Squamous Cell Carcinoma is a major type of cancer that arises from the outer epidermal layer of the skin and mucous membranes, occurring most commonly on areas exposed to the sun. Squamous Cell Carcinoma is the second most common skin cancer (Basel Cell Carcinoma being the most frequent), affecting more than 100,000 Americans each year. When completely treated, the cure rate for Squamous Cell Carcinoma is greater than 95%. If untreated, Squamous Cell Carcinoma may penetrate and destroy underlying tissue. In a small percentage of cases, this tumor can spread (metastasize) to distant organs and may be fatal.
Leading Causes of Development
- Chronic sun exposure, especially in people with fair skin, light hair and blue, green, or grey eyes.
- Burns, scars, exposure to radiation or chemicals, chronic inflammatory conditions, and immunosuppression.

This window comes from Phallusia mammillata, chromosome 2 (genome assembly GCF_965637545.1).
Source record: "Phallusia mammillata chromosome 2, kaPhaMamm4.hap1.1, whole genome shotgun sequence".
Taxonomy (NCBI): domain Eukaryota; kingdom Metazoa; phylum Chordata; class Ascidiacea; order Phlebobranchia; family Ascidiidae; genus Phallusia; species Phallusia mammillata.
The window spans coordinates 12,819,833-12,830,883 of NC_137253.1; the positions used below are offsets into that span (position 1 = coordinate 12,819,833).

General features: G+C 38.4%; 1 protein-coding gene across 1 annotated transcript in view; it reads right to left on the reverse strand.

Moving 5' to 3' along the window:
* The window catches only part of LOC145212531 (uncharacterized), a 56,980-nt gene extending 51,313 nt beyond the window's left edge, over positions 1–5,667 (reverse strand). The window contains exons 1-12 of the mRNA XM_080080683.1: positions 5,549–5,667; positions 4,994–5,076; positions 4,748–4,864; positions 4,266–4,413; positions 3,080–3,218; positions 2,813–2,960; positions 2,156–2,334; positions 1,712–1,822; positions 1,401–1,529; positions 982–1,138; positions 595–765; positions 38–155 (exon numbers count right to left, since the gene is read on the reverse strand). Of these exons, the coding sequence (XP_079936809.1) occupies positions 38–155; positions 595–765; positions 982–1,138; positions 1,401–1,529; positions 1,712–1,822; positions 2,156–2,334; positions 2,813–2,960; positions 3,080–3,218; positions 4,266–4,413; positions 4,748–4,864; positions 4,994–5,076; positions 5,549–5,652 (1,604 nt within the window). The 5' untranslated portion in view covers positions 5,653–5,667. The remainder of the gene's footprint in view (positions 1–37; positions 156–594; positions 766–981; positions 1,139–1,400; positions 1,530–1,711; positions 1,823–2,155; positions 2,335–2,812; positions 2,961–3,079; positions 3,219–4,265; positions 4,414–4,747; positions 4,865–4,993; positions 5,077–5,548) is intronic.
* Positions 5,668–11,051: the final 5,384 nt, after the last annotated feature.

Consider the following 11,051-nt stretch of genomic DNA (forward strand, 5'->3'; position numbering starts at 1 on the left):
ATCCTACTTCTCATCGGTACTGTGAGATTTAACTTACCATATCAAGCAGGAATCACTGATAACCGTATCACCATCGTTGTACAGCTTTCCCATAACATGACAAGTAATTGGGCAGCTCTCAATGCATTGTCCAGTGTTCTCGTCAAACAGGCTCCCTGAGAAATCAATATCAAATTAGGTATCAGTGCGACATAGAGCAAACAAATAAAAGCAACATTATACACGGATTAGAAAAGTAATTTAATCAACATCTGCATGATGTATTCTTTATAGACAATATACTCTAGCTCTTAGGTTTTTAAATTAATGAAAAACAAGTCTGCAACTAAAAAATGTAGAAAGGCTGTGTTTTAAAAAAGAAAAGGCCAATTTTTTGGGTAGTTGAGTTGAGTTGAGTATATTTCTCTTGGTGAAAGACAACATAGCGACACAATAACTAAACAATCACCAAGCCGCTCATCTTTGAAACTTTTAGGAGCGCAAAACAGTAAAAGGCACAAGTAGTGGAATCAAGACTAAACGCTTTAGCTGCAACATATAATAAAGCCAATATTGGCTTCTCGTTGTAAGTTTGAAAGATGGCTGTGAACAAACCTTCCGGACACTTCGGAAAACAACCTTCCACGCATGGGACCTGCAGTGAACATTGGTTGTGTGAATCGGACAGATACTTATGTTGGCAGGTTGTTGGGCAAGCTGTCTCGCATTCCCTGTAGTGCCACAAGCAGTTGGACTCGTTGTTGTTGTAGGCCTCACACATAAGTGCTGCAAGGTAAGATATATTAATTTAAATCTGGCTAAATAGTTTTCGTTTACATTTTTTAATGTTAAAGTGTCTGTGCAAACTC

- Increasing age, more common in males than females.
- An individual who has previously had Basel Cell Carcinoma has an increased chance in developing Squamous Cell Carcinoma.
Signs of Indication
Scaly red patches, elevated growth with central depression, wart-like growths, nodules (relatively hard, roughly spherical abnormal structure), and open sores. All of these types of lesions may develop a crusted surface or bleed.
After diagnosis, physician recommendation for therapy depends on the size, location and subtype of Squamous Cell Carcinoma. Your age and general health is also taken into consideration.
- Excisional Surgery
- Radiation Therapy
- Mohs Micrographic Surgery
How You Can Protect Yourself
Because chronic overexposure to sunlight is the leading case of Squamous Cell Carcinoma, sun avoidance is an important preventative measure to help reduce the risk of developing skin cancer.
- Limit skin exposure to UV rays by wearing sunglasses, broad-brimmed hats, and protective tightly woven clothing
- Use broad-spectrum sunscreen (SPF-15 or higher) on all exposed skin including lips, even apply on cloudy days. Reapply sunscreen frequently.
- Avoid tanning parlors and artificial tanning devices.
Inspect your entire body regularly for any skin changes, especially those already mentioned, and routinely visit your dermatologist for a skin examination.